Effective communication between an accountant and their client is the key to a successful partnership. Without it, all the numbers and data are useless.
The balance sheet, the income statement, and the cash flow statement (also known as the Big 3) are critical to your client’s financial future. Do not just assume your clients know how to interpret them. Help them to use them to make effective and intelligent business decisions.
One of the most vital responsibilities of an accountant is to bridge the communication gap that happens between numbers-focused people and everyone else.
The Stumbling Blocks of Effective Communication.
To effectively communicate, we must realize that we are all different in the way we perceive the world and use this understanding as a guide to our communication with others.
Both you and your client may be speaking English, but that certainly doesn’t mean there isn’t a language barrier. We are all aware that finance/accounting lingo only works when speaking to another finance/accountant person. Everyone else tunes out when words like the acid test, accrual basis, working capital, and marginal costs.
One of the first things I learned in a communications class in college was that “Message sent doesn’t not equal message received.”
Put away the serious jargon and speak to your clients at their level of understanding. Once you find the common ground of understanding, then honest communication begins.
Listening to Respond, Not to Hear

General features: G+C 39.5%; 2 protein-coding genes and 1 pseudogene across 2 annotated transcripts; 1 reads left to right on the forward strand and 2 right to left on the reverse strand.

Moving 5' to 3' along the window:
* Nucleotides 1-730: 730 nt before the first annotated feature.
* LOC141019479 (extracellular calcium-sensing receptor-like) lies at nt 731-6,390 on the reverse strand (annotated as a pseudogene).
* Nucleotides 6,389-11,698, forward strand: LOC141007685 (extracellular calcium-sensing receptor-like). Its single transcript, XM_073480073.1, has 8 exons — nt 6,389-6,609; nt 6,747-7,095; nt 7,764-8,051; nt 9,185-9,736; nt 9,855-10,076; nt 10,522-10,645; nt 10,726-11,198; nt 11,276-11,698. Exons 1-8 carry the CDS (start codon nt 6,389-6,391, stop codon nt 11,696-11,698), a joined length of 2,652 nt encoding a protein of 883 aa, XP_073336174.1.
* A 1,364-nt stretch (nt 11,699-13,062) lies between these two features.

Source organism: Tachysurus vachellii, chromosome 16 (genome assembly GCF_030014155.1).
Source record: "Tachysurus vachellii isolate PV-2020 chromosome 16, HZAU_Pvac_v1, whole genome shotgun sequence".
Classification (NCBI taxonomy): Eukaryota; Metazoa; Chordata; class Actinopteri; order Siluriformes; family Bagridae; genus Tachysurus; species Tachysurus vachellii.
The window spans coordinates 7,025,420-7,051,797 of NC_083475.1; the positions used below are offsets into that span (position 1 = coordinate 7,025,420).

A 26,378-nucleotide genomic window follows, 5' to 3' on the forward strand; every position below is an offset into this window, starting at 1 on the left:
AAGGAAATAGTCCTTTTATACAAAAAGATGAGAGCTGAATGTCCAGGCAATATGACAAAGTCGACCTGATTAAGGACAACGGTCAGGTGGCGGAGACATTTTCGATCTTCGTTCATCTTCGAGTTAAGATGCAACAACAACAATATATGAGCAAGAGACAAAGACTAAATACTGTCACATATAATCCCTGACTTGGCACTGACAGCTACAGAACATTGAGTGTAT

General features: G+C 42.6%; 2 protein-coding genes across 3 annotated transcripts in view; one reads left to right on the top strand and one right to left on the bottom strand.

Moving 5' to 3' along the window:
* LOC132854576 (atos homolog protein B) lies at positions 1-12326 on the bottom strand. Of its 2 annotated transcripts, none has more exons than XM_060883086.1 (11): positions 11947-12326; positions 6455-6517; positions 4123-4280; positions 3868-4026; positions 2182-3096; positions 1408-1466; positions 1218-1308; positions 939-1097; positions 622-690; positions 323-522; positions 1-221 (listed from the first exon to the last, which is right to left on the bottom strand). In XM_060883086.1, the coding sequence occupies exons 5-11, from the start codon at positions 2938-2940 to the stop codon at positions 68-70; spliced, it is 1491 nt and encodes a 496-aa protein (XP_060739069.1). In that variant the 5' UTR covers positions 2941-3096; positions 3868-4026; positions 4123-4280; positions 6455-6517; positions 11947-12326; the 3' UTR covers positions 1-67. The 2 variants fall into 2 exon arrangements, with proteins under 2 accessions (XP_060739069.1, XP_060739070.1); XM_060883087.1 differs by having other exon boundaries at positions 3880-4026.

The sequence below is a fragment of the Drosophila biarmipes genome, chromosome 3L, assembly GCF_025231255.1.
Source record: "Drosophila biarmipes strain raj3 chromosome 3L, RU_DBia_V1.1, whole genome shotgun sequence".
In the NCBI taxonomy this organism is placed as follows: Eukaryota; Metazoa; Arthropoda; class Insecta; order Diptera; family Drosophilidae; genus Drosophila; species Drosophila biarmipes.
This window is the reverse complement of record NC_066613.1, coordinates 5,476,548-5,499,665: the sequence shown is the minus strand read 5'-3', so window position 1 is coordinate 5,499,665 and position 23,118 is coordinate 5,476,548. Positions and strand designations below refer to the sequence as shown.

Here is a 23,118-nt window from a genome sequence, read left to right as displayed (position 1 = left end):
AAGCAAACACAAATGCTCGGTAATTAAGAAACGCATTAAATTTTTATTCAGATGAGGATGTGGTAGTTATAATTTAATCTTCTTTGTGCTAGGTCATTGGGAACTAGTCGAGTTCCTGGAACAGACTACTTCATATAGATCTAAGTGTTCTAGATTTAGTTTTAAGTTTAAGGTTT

“We have two ears and one mouth so that we can listen twice as much as we speak.”
When your clients are trying to tell you what they want to know, are you listening? Or are you waiting for them to finish so you can tell them what you want to say?
Your clients may not know how to tell you the information they need. If you find them asking lots of questions followed by more frustration, take a step back and LISTEN. Really listen, then ask follow-up questions.
Listening, genuinely listening is not always an easy task. Here are a few steps to becoming an active listener;
- Pay attention – don’t let your mind wander, don’t check your phone or your watch.
- Show you are listening – Nod your head occasionally and remember body language says a lot.
- Provide Feedback – for example, use terms like “What I’m hearing is…,”
- Don’t interrupt – allow them to finish before speaking or asking questions
- Respond appropriately – ask questions, clarify statements, and respectfully add your opinion.
The End Goal is Misunderstood
When a new relationship begins (whether personal or business), having a common goal is a key to making the relationship work. If two people want entirely different outcomes or don’t know where they want to end up, the chances for success are slim to none.
As a financial advisor, you need to understand your clients’ direction for their company. What are the goals they have for their company? Both long term and short term are significant.
Being in the know and on the same page helps you provide the best information and advice to get them where they want to be. If you know they have a goal to increase the total income by 10% over the next two years, you know better what information to highlight for them in reports. What if they want to reduce expenses?
Many in and out of the industry say computers will entirely run accounting and actual human accountants are on their way out. While we agree computers and software have changed the industry for the better, nothing can replace the human part of accounting—the listening, the understanding, the communication that can never happen with just a number-crunching software.
As an accountant or financial advisor, you can set yourself apart from the competition by improving your communication skills. Unfortunately, it has become an underestimated quality not only in the accounting industry but also in business.
Effective communication will help you stand out from the crowd and take your business to the next level.